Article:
I, as does my friend, the member for Hants West, have considerable concern with the gaps and the holes and the mistakes in the budgets that this government is preparing for us. I am pleased though, let me say again, that we at least have some opportunity to respond to some of these extra appropriations. But given the sloppiness that is apparent and given the reckless cutting and slashing that is happening in such an important sector as Health, with obvious disregard for the impacts, without understanding what is happening, that is why we are faced with a $53 million overrun here that we need to deal with.

I believe it was because of the cutting and slashing that took place in the Health budget in 1995-96 that had consequences. Now, whether that was sending people home too soon without adequate coverage, without adequate support, and they had to come back to the hospitals, or whether they required additional care or longer care, further surgery, those are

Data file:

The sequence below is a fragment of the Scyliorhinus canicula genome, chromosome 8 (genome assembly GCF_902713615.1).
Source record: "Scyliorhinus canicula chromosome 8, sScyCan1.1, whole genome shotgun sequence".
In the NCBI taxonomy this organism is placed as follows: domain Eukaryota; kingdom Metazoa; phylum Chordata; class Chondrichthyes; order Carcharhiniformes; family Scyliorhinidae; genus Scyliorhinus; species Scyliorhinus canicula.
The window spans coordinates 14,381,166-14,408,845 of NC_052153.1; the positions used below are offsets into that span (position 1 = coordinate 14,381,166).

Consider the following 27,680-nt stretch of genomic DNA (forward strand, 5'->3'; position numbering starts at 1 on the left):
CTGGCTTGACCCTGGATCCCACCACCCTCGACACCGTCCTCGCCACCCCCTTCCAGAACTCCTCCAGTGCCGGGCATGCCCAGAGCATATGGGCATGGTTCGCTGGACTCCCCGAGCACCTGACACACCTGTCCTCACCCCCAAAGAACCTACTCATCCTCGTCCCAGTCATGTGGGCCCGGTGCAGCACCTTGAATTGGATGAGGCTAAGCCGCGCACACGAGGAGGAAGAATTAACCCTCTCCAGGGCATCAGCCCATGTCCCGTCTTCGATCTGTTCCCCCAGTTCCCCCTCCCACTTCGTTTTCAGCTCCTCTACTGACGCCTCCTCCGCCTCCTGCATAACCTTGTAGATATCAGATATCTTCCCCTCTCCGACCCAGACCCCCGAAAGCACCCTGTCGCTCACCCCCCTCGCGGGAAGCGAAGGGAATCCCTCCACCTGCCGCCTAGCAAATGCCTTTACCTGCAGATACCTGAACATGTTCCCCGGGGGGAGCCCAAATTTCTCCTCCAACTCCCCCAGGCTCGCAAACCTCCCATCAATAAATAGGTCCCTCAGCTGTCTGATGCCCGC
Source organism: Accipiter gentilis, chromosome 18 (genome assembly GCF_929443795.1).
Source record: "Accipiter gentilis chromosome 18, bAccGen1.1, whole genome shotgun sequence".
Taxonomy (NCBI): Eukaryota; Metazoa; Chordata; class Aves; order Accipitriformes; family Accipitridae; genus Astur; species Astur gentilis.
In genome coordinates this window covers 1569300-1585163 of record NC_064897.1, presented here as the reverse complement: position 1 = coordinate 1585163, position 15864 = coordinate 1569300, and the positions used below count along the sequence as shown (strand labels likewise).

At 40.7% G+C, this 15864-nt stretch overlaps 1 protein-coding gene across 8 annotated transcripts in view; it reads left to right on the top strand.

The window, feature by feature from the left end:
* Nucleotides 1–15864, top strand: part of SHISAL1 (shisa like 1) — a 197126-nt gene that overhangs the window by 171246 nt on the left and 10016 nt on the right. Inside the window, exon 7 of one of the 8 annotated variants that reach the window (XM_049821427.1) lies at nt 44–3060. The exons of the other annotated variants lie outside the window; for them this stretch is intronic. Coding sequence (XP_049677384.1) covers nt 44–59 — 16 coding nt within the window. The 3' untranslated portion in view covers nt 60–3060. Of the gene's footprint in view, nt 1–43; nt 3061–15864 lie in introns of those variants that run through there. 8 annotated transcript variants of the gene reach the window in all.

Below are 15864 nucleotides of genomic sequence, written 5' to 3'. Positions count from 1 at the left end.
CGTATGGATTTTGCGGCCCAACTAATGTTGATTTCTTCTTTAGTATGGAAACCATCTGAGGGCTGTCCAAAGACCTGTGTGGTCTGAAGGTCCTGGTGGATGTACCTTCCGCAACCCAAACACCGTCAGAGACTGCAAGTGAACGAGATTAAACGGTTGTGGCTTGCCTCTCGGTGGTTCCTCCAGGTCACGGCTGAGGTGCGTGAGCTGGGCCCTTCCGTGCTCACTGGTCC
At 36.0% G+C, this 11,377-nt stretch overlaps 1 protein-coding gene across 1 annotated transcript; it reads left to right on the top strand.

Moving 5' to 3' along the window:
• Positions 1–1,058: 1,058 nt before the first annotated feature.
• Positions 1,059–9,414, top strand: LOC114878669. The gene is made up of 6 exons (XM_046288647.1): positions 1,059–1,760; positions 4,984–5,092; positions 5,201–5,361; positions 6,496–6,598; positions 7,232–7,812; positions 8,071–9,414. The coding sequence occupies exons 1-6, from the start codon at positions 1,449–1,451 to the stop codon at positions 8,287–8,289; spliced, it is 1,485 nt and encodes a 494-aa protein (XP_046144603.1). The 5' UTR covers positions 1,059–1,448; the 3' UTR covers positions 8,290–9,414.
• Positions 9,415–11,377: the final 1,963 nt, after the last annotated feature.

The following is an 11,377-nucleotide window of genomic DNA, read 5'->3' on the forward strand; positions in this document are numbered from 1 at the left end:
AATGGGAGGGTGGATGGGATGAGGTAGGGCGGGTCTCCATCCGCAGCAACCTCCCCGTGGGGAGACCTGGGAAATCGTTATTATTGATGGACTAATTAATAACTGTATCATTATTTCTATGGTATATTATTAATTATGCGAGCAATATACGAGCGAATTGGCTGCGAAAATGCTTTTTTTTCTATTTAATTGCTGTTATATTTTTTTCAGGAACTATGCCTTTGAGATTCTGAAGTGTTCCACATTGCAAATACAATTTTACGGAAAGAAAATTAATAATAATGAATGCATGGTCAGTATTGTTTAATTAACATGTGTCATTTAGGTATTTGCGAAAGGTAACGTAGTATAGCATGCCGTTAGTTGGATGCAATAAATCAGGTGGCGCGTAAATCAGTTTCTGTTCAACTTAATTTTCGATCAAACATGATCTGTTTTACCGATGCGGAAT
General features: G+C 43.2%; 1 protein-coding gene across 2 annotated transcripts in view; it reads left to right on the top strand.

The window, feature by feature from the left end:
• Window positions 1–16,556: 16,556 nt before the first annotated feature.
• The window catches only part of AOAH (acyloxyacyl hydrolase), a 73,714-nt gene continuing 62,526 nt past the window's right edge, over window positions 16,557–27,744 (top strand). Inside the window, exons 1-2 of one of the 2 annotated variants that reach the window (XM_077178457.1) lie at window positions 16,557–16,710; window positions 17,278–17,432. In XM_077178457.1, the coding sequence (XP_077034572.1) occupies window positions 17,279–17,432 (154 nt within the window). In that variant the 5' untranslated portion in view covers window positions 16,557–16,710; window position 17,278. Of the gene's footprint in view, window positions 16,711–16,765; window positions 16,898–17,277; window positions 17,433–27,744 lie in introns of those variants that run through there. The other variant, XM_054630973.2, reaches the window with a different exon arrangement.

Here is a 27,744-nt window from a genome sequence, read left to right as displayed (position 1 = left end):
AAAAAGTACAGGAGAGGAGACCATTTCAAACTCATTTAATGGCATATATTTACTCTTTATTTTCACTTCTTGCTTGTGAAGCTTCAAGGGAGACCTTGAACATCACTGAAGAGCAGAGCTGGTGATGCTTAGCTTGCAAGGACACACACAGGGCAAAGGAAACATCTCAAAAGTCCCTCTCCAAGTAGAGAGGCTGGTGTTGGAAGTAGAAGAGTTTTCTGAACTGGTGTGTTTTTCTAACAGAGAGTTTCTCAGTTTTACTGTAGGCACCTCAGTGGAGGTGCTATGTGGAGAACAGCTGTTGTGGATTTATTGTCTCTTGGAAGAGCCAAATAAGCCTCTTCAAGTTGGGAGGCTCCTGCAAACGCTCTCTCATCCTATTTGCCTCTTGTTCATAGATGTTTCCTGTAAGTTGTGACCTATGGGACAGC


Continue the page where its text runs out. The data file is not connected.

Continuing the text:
[Page 2217]

important questions that need answers. But that is what happens when you are not paying attention to the effects of this deficit-driven strategy that this government has followed right from the beginning. We see it most particularly in Health and we also see it in Community Services, Madam Speaker, as this government goes in and cuts out money without recognizing the human impact it is actually going to have and that that is going to require resources down the road.

Madam Speaker, as I wrap up my comments, I just want to say that I appreciate the opportunity to make some comments on this extra appropriation. Again, as I said earlier, I am concerned about the process itself; it boggles the mind that we are dealing, here in the fall of 1996, with an appropriation that deals with overspending in the Department of Health in 1995-96. Somebody had better get a handle on what is going on in that department and I hope it is this Minister of Finance.